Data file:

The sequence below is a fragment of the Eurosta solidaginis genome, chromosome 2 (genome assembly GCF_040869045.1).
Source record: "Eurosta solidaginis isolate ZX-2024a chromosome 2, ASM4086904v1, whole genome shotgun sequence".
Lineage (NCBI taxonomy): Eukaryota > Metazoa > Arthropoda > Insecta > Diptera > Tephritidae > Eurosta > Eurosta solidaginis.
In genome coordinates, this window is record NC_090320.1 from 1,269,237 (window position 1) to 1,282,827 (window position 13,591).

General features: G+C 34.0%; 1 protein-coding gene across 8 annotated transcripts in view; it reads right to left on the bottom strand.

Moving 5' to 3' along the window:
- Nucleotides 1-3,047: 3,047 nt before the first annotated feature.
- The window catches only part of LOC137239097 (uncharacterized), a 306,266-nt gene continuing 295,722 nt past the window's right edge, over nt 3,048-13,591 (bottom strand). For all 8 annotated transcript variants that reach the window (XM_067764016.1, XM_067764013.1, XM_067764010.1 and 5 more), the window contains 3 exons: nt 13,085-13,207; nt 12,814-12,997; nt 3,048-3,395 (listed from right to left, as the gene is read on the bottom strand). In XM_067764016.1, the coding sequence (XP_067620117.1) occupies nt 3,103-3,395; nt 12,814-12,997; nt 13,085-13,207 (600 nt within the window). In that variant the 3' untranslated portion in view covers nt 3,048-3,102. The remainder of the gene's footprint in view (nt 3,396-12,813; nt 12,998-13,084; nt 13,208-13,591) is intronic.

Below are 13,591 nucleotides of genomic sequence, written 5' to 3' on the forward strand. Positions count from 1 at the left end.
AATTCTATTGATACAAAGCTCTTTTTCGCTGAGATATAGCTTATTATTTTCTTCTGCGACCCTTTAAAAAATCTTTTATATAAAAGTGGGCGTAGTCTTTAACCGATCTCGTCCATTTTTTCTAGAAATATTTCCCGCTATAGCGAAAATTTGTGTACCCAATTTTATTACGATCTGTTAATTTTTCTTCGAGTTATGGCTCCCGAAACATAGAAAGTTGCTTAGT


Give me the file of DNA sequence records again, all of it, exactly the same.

The sequence below is a fragment of the Eurosta solidaginis genome, chromosome 2 (genome assembly GCF_040869045.1).
Source record: "Eurosta solidaginis isolate ZX-2024a chromosome 2, ASM4086904v1, whole genome shotgun sequence".
Lineage (NCBI taxonomy): Eukaryota > Metazoa > Arthropoda > Insecta > Diptera > Tephritidae > Eurosta > Eurosta solidaginis.
In genome coordinates, this window is record NC_090320.1 from 1,269,237 (window position 1) to 1,282,827 (window position 13,591).

General features: G+C 34.0%; 1 protein-coding gene across 8 annotated transcripts in view; it reads right to left on the bottom strand.

Moving 5' to 3' along the window:
- Nucleotides 1-3,047: 3,047 nt before the first annotated feature.
- The window catches only part of LOC137239097 (uncharacterized), a 306,266-nt gene continuing 295,722 nt past the window's right edge, over nt 3,048-13,591 (bottom strand). For all 8 annotated transcript variants that reach the window (XM_067764016.1, XM_067764013.1, XM_067764010.1 and 5 more), the window contains 3 exons: nt 13,085-13,207; nt 12,814-12,997; nt 3,048-3,395 (listed from right to left, as the gene is read on the bottom strand). In XM_067764016.1, the coding sequence (XP_067620117.1) occupies nt 3,103-3,395; nt 12,814-12,997; nt 13,085-13,207 (600 nt within the window). In that variant the 3' untranslated portion in view covers nt 3,048-3,102. The remainder of the gene's footprint in view (nt 3,396-12,813; nt 12,998-13,084; nt 13,208-13,591) is intronic.

Below are 13,591 nucleotides of genomic sequence, written 5' to 3' on the forward strand. Positions count from 1 at the left end.
AATTCTATTGATACAAAGCTCTTTTTCGCTGAGATATAGCTTATTATTTTCTTCTGCGACCCTTTAAAAAATCTTTTATATAAAAGTGGGCGTAGTCTTTAACCGATCTCGTCCATTTTTTCTAGAAATATTTCCCGCTATAGCGAAAATTTGTGTACCCAATTTTATTACGATCTGTTAATTTTTCTTCGAGTTATGGCTCCCGAAACATAGAAAGTTGCTTAGT